Could the hum be the result of both the light and fan being run from the same dimmer? Perhaps the wattage draw is too much for the dimmer to handle?

    -Jason
     
  6. Marc_Sulinski

    Marc_Sulinski Supporting Actor

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    What would cause the hum?
     
  7. Paul Padilla

    Paul Padilla Supporting Actor

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    If I read correctly the fan itself is on a "dimmer" to control the speed. That's where the hum would be coming from.

    Fan motors don't respond well to a variable switch like you would use to dim lights. All of the controls you'll find that are specifically for fans click from one speed to the next to avoid that problem. You can find switches at Home Depot, etc. with one slider to dim the lights and a regular 3 or 4 position speed control for the fan which fit into a single gang electrical box.
     
  8. Jason Charlton

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    OK - I'm starting to think that there isn't a simple solution for me in this case. It stands to reason that any "dual purpose" dimmer would require two sets of wires to run from the switch to the fan - one to control the fan motor and the other to control the lights (though perhaps they could share the same neutral, or white wire).

    I'll have to see if it's plausible to replace the dimmer and (if needed) route additional wires from the dimmer to the ceiling receptacle. When I installed the fan, I noticed that the wiring was inside conduit which may make feeding additional wiring possible with a snake or some such device, but since the fan is on the ground floor of a 2-story house, access from above is impossible.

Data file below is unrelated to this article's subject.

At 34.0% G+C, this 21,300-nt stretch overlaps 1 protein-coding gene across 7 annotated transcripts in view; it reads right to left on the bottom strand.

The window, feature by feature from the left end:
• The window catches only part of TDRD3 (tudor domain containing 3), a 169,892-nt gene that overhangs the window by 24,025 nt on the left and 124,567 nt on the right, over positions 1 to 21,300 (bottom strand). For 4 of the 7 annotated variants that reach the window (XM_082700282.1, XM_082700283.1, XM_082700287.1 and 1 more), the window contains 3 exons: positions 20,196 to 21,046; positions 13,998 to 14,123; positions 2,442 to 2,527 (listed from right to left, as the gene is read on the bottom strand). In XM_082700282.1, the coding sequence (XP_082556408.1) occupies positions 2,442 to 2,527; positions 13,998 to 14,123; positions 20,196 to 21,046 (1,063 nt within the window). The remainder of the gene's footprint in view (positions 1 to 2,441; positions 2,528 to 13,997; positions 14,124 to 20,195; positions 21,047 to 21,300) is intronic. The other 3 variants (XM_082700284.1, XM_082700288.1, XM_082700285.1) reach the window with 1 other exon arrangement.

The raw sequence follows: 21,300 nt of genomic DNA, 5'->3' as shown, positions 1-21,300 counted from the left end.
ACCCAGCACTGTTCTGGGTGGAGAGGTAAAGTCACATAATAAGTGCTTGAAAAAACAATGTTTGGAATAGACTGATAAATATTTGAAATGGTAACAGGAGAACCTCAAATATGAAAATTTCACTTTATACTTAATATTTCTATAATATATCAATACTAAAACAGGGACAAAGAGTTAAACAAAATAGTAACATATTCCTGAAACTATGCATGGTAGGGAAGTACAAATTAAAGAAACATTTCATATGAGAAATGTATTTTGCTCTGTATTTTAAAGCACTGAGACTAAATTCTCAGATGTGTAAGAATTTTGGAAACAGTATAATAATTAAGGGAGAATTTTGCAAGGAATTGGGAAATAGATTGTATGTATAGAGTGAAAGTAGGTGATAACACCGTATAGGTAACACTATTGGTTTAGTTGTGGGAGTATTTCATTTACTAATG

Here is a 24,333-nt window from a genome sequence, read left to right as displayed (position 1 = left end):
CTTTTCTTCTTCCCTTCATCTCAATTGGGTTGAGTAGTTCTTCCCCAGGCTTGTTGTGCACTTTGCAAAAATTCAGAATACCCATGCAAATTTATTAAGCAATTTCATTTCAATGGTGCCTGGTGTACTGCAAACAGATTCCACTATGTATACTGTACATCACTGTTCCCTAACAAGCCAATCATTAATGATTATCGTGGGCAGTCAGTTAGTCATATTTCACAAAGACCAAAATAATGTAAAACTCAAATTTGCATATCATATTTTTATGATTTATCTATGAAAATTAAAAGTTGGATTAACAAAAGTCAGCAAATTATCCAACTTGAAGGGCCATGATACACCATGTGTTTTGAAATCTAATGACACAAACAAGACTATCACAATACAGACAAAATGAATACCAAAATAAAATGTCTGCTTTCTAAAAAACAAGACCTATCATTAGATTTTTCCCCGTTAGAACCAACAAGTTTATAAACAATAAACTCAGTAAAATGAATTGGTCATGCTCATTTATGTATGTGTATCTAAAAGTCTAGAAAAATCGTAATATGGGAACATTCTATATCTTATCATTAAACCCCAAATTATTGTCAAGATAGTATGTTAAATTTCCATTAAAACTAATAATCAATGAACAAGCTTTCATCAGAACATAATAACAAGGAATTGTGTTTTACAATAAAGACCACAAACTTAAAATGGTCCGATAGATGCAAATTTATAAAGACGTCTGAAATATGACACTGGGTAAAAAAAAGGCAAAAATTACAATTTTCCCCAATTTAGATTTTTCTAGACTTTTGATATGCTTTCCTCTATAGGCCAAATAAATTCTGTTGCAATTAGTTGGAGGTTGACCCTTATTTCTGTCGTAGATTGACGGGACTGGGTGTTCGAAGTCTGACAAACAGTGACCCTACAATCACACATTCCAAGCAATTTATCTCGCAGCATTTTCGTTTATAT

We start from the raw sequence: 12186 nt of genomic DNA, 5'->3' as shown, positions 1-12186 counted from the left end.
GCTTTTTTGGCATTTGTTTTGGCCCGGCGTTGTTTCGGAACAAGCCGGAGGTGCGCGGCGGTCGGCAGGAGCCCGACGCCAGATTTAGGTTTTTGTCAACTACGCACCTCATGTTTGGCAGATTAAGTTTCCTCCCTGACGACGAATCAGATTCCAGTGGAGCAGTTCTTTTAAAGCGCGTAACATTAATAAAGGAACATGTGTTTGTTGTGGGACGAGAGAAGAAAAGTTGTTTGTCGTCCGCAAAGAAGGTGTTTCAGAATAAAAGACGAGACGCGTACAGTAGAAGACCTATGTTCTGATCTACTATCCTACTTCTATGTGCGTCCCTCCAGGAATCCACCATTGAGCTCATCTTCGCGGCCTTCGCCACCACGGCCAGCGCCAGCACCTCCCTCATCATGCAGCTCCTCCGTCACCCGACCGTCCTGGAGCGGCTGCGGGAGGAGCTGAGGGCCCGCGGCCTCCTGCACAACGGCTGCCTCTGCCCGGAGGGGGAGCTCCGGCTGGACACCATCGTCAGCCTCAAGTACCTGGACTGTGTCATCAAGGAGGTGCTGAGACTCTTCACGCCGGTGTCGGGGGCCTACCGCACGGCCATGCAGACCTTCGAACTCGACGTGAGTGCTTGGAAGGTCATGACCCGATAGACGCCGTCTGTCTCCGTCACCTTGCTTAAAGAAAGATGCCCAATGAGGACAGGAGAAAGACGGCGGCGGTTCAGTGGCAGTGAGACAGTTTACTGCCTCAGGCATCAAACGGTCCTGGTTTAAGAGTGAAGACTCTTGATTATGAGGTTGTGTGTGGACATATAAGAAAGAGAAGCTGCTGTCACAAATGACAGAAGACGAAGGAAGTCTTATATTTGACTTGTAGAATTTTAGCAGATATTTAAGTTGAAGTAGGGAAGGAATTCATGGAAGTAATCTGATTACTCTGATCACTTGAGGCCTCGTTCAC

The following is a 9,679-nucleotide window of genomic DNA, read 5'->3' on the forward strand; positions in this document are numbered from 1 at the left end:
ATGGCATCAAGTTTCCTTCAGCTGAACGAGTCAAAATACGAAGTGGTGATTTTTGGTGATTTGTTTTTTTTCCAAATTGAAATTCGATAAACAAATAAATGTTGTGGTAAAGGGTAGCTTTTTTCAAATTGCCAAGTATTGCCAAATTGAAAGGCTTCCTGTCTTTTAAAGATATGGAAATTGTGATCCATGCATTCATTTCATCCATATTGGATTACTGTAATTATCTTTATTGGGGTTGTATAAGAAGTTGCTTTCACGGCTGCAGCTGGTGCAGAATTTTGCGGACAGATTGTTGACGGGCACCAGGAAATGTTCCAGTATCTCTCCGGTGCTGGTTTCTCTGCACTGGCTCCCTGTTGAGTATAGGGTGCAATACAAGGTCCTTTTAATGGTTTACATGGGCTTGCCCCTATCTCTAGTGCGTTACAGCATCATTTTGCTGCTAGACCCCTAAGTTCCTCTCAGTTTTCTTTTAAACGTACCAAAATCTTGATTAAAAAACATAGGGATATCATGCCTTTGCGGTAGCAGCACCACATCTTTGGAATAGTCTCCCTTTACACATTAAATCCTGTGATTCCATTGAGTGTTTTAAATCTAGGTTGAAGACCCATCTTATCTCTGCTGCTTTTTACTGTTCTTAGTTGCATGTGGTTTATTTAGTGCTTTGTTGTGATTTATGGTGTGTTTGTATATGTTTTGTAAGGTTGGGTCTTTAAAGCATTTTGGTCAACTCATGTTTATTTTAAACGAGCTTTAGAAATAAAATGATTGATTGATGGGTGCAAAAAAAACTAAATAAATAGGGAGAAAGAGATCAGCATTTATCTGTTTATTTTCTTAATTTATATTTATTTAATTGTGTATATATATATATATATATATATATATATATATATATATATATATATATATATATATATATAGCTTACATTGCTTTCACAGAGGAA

Thanks again for the input. I'll make a run to Home Depot sometime soon and see what dimmer options might work.

    -Jason
     
  9. Paul Padilla

    Paul Padilla Supporting Actor

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    Ceiling fans w/lights should have a single 3 conductor wire (Plus the ground) to accomodate the two devices. You're right...they will share the common neutral wire and have two leads to power the fan and the lights independently.

    The other thing you might be able to do if wiring isn't going to cooperate is get a remote control package. It will have a receiver that gets wired to the fan and the light inside the canopy. It is still gets wired to a switch but it only requires one lead. The remote receiver powers the light and the fan separately.
     
  10. Jeff Ulmer

    Jeff Ulmer Producer